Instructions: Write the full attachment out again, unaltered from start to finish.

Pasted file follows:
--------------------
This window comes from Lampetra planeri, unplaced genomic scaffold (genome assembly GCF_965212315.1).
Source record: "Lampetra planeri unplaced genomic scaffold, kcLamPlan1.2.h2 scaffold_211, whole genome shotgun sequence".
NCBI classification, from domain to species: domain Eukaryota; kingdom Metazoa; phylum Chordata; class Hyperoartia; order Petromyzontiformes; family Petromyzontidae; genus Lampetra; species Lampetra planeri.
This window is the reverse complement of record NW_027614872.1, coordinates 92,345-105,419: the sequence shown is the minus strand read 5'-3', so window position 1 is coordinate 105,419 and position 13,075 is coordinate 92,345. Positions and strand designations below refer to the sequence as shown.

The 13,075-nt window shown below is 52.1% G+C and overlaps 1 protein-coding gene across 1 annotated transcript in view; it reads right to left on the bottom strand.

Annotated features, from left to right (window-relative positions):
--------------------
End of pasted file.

This window comes from Lampetra planeri, unplaced genomic scaffold (genome assembly GCF_965212315.1).
Source record: "Lampetra planeri unplaced genomic scaffold, kcLamPlan1.2.h2 scaffold_211, whole genome shotgun sequence".
NCBI classification, from domain to species: domain Eukaryota; kingdom Metazoa; phylum Chordata; class Hyperoartia; order Petromyzontiformes; family Petromyzontidae; genus Lampetra; species Lampetra planeri.
This window is the reverse complement of record NW_027614872.1, coordinates 92,345-105,419: the sequence shown is the minus strand read 5'-3', so window position 1 is coordinate 105,419 and position 13,075 is coordinate 92,345. Positions and strand designations below refer to the sequence as shown.

The 13,075-nt window shown below is 52.1% G+C and overlaps 1 protein-coding gene across 1 annotated transcript in view; it reads right to left on the bottom strand.

Annotated features, from left to right (window-relative positions):